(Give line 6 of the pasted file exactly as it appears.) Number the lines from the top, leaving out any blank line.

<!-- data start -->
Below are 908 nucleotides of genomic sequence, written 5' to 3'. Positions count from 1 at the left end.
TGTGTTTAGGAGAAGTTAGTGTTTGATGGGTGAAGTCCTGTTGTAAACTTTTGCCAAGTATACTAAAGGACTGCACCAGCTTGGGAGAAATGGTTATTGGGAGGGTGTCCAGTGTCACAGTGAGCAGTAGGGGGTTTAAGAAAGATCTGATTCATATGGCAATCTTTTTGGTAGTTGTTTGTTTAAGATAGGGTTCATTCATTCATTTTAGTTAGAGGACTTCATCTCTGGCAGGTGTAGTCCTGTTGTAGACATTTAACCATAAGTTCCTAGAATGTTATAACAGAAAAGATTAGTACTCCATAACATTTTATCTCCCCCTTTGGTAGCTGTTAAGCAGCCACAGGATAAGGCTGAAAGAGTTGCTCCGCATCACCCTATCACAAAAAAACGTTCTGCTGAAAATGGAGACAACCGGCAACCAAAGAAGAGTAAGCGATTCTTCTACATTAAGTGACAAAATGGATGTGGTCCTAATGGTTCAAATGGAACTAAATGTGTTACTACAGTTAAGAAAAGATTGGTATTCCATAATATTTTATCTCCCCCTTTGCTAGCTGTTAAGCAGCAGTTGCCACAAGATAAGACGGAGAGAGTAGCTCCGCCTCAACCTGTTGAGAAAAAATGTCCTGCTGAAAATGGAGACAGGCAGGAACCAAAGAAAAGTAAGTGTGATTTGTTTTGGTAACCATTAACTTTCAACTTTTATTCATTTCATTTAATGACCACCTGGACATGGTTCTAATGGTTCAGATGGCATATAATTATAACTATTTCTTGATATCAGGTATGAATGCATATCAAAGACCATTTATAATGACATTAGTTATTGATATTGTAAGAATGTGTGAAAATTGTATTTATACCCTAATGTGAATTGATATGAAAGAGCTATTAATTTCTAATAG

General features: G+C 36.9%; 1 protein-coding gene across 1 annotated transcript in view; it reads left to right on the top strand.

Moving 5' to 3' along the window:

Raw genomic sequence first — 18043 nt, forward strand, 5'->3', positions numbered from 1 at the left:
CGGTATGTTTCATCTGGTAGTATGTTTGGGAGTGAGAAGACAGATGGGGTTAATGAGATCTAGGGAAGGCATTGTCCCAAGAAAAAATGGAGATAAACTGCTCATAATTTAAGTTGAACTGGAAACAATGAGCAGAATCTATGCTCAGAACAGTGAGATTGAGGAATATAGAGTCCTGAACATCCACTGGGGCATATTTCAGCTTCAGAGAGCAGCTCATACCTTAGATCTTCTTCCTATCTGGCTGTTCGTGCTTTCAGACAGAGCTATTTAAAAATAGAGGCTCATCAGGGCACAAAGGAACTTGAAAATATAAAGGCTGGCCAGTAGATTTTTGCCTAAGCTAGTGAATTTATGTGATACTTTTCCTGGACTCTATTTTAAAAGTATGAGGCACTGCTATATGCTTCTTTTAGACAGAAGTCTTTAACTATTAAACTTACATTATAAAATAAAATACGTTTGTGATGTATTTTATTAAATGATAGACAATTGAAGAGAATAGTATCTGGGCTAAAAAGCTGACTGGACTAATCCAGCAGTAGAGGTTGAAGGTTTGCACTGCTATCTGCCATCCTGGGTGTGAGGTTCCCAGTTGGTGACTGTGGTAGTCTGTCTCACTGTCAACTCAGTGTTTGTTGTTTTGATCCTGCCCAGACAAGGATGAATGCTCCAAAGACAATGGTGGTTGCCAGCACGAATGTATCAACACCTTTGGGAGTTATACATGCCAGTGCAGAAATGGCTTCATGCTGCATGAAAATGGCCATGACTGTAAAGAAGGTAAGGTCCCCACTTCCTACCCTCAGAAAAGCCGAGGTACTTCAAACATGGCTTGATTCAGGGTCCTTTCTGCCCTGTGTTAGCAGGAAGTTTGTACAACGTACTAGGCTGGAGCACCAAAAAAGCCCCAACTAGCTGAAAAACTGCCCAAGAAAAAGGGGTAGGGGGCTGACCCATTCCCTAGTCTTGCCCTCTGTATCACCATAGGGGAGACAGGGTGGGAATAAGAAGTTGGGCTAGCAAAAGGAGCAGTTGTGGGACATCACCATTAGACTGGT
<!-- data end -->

CGGTATGTTTCATCTGGTAGTATGTTTGGGAGTGAGAAGACAGATGGGGTTAATGAGATCTAGGGAAGGCATTGTCCCAAGAAAAAATGGAGATAAACTGCTCATAATTTAAGTTGAACTGGAAACAATGAGCAGAATCTATGCTCAGAACAGTGAGATTGAGGAATATAGAGTCCTGAACATCCACTGGGGCATATTTCAGCTTCAGAGAGCAGCTCATACCTTAGATCTTCTTCCTATCTGGCTGTTCGTGCTTTCAGACAGAGCTATTTAAAAATAGAGGCTCATCAGGGCACAAAGGAACTTGAAAATATAAAGGCTGGCCAGTAGATTTTTGCCTAAGCTAGTGAATTTATGTGATACTTTTCCTGGACTCTATTTTAAAAGTATGAGGCACTGCTATATGCTTCTTTTAGACAGAAGTCTTTAACTATTAAACTTACATTATAAAATAAAATACGTTTGTGATGTATTTTATTAAATGATAGACAATTGAAGAGAATAGTATCTGGGCTAAAAAGCTGACTGGACTAATCCAGCAGTAGAGGTTGAAGGTTTGCACTGCTATCTGCCATCCTGGGTGTGAGGTTCCCAGTTGGTGACTGTGGTAGTCTGTCTCACTGTCAACTCAGTGTTTGTTGTTTTGATCCTGCCCAGACAAGGATGAATGCTCCAAAGACAATGGTGGTTGCCAGCACGAATGTATCAACACCTTTGGGAGTTATACATGCCAGTGCAGAAATGGCTTCATGCTGCATGAAAATGGCCATGACTGTAAAGAAGGTAAGGTCCCCACTTCCTACCCTCAGAAAAGCCGAGGTACTTCAAACATGGCTTGATTCAGGGTCCTTTCTGCCCTGTGTTAGCAGGAAGTTTGTACAACGTACTAGGCTGGAGCACCAAAAAAGCCCCAACTAGCTGAAAAACTGCCCAAGAAAAAGGGGTAGGGGGCTGACCCATTCCCTAGTCTTGCCCTCTGTATCACCATAGGGGAGACAGGGTGGGAATAAGAAGTTGGGCTAGCAAAAGGAGCAGTTGTGGGACATCACCATTAGACTGGT